What a Trade War Could Mean
for Global Markets

The dissonance over trade between the United States and major trading partners – including the European Union, China and NAFTA partners: Canada and Mexico – has rippled through various asset classes and created a sense of uncertainty.

As investors mull over possible longer-term ramifications of the declared tariffs and retaliatory measures, the CME Group offers liquid and cost-efficient futures and options across the major asset classes to protect your investment portfolio.

Scroll to see how the trade war is unfolding.

How Might the Trade War Impact Global Markets?


The tariffs and retaliatory measures leading up to this trade war may have a strong impact on products the U.S. trades with affected countries. While metals and agricultural markets respond to the trade war, keep track of liquidity in the markets you care about with the CME Liquidity Tool.

Now available: the CME Liquidity Tool provides current and historical bid-ask spreads, book depth measures and cost to trade statistics for CME Group products through interactive visualizations.

Access Tool

Latest Trade War Developments

Prices for nearby Soybean futures felt the pressure from the trade war, especially from decelerating demand from China.

Impacts to Major Global Markets


  • Soybeans likely to be one of the most impacted products
  • U.S. exports 17% of global soybean production yearly
  • China imports 1/3 of soybeans from the U.S. and will likely turn to Brazil to supplement

Corn and Wheat

  • Less likely to be impacted by trade skirmishes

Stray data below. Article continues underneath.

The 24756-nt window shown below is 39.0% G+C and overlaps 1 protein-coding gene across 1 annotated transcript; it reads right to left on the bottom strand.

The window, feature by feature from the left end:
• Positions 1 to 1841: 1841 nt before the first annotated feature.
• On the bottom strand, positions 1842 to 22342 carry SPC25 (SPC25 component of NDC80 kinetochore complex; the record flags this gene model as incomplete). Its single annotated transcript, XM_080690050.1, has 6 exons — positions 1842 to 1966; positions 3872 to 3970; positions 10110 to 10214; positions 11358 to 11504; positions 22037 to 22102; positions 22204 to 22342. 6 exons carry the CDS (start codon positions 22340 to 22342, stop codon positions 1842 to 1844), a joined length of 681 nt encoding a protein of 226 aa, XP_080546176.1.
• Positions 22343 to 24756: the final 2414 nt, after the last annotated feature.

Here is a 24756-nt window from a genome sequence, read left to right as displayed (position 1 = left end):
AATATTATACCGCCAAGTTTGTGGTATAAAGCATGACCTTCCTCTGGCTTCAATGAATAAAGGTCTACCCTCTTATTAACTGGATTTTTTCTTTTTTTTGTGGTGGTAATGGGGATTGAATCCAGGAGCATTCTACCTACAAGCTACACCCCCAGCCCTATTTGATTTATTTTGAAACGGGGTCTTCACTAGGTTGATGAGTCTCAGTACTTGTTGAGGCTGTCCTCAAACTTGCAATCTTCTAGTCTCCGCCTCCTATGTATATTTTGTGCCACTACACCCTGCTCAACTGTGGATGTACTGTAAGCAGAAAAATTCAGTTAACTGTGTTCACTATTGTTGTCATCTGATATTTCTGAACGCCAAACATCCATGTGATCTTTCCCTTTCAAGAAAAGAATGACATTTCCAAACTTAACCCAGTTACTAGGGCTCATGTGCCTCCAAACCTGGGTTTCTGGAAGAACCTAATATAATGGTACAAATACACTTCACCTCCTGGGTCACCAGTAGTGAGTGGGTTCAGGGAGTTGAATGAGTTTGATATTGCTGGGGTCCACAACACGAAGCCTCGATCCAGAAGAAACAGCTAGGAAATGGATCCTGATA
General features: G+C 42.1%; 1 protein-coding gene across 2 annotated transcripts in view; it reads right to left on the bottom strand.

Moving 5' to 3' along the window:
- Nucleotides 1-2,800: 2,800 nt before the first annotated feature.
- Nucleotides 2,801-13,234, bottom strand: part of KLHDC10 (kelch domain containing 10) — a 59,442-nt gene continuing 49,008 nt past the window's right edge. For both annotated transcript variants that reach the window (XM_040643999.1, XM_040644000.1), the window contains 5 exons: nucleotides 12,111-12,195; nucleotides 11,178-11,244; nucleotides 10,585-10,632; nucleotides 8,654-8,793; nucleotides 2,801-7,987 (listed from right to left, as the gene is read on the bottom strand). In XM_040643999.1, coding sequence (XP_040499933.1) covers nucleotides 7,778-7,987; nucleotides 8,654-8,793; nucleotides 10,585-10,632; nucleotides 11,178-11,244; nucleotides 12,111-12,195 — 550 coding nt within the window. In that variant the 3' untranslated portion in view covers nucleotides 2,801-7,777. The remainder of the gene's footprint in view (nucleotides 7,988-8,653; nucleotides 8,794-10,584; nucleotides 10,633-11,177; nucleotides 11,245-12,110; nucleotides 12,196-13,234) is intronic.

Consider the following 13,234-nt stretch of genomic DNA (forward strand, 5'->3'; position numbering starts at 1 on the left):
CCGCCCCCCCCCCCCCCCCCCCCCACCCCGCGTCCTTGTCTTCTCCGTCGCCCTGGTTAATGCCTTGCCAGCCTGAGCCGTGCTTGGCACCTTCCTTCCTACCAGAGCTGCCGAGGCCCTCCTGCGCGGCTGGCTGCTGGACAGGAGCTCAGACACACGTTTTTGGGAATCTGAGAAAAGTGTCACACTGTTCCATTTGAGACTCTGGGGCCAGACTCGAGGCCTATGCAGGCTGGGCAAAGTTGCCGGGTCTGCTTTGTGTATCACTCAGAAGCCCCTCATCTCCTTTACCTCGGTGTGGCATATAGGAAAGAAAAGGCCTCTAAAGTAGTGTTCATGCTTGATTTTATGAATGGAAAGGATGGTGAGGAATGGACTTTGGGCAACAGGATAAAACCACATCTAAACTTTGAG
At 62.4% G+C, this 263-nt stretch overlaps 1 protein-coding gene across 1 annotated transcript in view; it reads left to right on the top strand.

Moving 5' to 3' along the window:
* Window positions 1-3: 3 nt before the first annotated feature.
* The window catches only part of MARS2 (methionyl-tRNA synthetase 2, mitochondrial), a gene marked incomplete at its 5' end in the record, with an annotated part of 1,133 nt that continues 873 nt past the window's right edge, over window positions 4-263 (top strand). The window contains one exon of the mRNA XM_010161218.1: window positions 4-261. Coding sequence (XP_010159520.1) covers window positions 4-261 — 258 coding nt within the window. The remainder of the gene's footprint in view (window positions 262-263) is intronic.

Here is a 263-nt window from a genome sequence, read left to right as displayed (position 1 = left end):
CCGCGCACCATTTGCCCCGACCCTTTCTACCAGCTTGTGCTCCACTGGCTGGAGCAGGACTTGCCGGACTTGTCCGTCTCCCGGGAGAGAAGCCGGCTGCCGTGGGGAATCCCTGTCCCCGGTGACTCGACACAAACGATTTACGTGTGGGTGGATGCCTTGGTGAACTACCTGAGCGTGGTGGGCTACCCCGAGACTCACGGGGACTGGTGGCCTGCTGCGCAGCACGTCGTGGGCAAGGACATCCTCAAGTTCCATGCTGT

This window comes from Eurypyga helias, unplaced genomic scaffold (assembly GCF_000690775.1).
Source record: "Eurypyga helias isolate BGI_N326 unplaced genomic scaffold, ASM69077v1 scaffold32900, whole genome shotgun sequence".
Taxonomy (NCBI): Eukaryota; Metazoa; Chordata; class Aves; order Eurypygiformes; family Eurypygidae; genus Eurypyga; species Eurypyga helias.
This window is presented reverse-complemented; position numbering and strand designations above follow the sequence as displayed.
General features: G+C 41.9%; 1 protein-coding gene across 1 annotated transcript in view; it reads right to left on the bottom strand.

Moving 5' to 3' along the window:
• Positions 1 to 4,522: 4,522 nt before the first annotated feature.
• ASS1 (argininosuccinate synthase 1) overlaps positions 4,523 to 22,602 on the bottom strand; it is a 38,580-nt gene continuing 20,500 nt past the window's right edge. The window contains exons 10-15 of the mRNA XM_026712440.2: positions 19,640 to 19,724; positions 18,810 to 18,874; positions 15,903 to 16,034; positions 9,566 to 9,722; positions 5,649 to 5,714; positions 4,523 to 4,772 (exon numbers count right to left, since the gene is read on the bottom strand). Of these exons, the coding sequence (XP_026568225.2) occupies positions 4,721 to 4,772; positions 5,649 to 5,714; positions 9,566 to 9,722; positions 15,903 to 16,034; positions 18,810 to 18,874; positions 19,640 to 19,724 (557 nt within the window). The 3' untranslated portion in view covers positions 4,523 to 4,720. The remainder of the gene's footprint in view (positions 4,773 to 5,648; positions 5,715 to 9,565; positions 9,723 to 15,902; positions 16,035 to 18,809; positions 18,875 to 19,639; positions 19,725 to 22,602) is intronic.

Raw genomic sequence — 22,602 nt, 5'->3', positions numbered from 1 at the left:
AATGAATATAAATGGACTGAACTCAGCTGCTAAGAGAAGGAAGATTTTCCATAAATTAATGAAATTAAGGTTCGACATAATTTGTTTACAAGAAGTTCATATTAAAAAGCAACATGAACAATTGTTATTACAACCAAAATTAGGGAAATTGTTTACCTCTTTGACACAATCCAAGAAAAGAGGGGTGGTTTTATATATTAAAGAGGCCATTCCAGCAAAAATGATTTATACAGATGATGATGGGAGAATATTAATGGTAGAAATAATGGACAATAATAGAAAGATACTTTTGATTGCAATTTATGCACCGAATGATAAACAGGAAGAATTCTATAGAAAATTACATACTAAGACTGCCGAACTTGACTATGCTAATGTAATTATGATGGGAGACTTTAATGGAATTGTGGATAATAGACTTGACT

• U.S. corn exports to Mexico equal only about 3% of global production
  • The U.S. is not a major exporter of corn or wheat to China


  • Influences on Brent-WTI spread: China’s actions, lower production from Libya and Iran could narrow spread, higher production from OPEC and Russia could widen spread
  • Signs of slower growth in China – meaning less oil demand
  • China may curtail purchases of U.S. shale oil
  • Most of the next leg of U.S. shale oil production increases coming in 2019

Equity, Treasury, and Bond Reactions

  • Equities may see significant volatility and little upside until trade tensions ease
  • Flight-to-quality in U.S. Treasuries
  • 10-year Treasury yields likely to stay under 3% until tensions ease
  • Relief rally in Equities and sell-off in Treasuries likely if tensions ease unexpectedly

What Does This Mean?


The U.S. will likely see selective retaliation from countries affected by the tariffs and trade restrictions.

  • Canada, China, EU and Mexico likely to target politically-sensitive products
  • The direction of the various trade disputes remains highly unpredictable, but will probably not cause a recession
  • Company investment plans could be delayed until dust settles
  • Trade war may exacerbate slowdown in China, disrupt global supply chains